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Deep Vein Coal Co. v. Chicago & E.I. Ry. Co.

CIRCUIT COURT OF APPEALS, SEVENTH CIRCUIT


June 27, 1934

DEEP VEIN COAL CO.
v.
CHICAGO & E.I. RY. CO. ET AL.

Appeal from the District Court of the United States, for the Southern District of Indiana, Terre Haute Division; Thos. W. Slick, Judge.

Author: Alschuler

Before ALSCHULER, EVANS, and FITZHENRY, Circuit Judges.

ALSCHULER, Circuit Judge.

Appellant's mines were served by a switch track which appellee railway had constructed pursuant to a written contract between them. The contract specified, inter alia:

"8. The Coal Company will also indemnify and save harmless the Eastern Illinois Company for loss, damage or injury from any act or omission of the Coal Company, its employes or agents, to the person or property of the parties hereto and their employes, and to the person or property of any person or corporation while on or about said tracks, and if any claim or liability, other than from fire, shall arise from the joint or concurring negligence of both parties hereto, it shall be borne by them equally."

"10. The Coal Company will not erect or allow to be erected any building, structure, fixture or pile of any kind in dangerous proximity to said proposed tracks or any of them and will protect, indemnify and save harmless the Eastern Illinois Company against loss, damage or expense in consequence of injury to or death of any person or persons, or damage to property, by reason of or growing out of the location of any such building, structure, fixture or pile."

The coal company erected and maintained for its use a line of poles, one of which it placed so near the switch track as to endanger the safety of the railway's trainmen operating its cars upon the switch track, in consequence whereof one of its trainmen, in the discharge of his duty, came in contact with the pole and suffered injuries. The injured man made demand upon the railway and the mining company for the damages occasioned, and the railway demanded that the mining company indemnify it against loss occasioned by this location of the pole. Thereupon the coal company and the railway entered into an agreement whereby the railway would undertake to make settlement with the injured man, leaving the question as to whether the entire amount of the settlement should ultimately be borne by the railway and the coal company, to be thereafter adjusted. The railway effected a settlement with the injured man for the sum of $9,248.91 and paid him that sum.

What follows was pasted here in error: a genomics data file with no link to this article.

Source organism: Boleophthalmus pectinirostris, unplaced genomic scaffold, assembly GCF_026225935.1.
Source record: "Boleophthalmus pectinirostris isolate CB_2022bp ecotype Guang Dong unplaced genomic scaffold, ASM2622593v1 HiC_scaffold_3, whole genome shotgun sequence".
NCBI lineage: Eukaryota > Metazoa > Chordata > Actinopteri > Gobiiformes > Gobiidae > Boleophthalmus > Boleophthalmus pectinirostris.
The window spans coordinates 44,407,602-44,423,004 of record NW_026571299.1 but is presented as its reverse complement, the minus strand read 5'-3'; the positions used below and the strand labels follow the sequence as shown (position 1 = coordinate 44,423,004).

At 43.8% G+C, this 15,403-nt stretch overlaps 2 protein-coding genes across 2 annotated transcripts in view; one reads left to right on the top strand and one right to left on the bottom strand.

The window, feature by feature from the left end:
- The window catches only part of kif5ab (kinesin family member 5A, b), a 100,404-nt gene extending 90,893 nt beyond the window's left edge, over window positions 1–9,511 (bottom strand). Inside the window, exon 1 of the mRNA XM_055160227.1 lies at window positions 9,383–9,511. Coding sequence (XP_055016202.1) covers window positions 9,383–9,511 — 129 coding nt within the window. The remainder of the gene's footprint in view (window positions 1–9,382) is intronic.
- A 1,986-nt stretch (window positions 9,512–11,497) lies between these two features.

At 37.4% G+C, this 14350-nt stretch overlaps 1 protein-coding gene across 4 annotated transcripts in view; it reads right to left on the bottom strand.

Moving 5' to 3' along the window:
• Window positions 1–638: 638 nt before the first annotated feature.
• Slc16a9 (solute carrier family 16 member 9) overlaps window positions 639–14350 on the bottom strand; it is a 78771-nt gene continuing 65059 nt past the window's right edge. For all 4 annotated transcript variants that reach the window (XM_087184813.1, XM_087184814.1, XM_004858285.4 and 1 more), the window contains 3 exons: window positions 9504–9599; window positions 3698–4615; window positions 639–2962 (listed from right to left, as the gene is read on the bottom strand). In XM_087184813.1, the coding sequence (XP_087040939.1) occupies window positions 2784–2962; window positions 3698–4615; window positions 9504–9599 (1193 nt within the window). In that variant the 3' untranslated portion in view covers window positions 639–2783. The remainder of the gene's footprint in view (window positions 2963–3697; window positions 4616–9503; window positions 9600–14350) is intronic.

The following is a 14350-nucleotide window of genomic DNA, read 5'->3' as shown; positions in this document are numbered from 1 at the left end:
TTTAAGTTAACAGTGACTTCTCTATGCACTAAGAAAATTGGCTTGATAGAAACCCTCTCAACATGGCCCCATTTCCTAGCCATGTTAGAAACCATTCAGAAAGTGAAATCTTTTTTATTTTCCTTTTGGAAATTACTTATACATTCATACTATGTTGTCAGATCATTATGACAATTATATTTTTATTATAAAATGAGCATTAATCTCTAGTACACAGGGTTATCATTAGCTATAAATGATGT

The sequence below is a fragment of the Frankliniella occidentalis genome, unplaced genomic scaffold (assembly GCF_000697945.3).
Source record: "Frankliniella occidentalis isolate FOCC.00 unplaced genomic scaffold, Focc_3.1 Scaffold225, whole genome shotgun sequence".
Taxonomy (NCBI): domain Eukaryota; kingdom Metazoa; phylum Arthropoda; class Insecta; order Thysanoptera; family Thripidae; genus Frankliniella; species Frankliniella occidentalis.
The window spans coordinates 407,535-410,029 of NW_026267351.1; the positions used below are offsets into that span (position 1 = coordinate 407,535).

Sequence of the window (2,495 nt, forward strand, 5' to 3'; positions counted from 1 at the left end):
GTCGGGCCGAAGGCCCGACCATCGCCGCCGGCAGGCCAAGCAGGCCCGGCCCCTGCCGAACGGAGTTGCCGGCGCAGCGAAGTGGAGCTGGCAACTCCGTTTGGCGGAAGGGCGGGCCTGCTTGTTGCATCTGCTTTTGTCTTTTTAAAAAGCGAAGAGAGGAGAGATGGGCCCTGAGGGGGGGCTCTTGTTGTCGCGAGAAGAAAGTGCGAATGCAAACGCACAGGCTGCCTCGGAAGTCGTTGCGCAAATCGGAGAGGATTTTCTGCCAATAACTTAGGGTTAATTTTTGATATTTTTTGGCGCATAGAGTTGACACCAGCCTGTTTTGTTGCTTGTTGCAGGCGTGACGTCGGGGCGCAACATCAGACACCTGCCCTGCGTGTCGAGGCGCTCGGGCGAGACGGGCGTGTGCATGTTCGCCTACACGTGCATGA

Upon the contention that paragraph 8 of the contract applied, the coal company paid the railway one-half of the amount which the railway had paid, but refused to pay the other half, and for this the suit was brought. The court directed a verdict for appellees and entered judgment accordingly.

The question must be decided under the terms of the contract. If paragraph 10 applies, appellees were entitled to recover; but, if paragraph 8 governs, appellees cannot prevail. The paragraphs are mutually exclusive.

Appellant contends that the negligence causing the injury was the joint or concurring negligence of the coal company and the railway, in that the former set its pole dangerously near the switch track, while the later negligently suffered its track to remain in dangerous proximity to the pole, and negligently sent its employe into this dangerous place to work.

It seems to us that the joint or concurring negligence covered by paragraph 8 is not the negligence of the one party consequent upon the primary negligence of the other. But, be that as it may, paragraph 10 definitely and specifically covers such a case as this. The paragraph defines the rights of the parties where a liability accrues to the railway by reason of the coal company's placing any structure in dangerous proximity to the track. Paragraph 8 is general. Instances may be readily conceived where an injury is the result of the concurring negligence of the two. Such would in general be covered by paragraph 8. But this particular instance of loss to the railway resulting from the coal company's placing of its structure in dangerous proximity to the track is specifically covered by paragraph 10, which specifies that in such case the coal company will protect, indemnify, and save harmless the railway against loss. The very specific paragraph 10, whenever it applies, excludes the application of the general paragraph 8.

The coal company did erect its pole in such dangerous proximity to the track, and under paragraph 10 must hold the railway harmless against its entire consequential loss.

Under these circumstances, the court correctly directed the verdict and entered the judgment complained of, and the judgment is affirmed.

19340627

© 1998 VersusLaw Inc.



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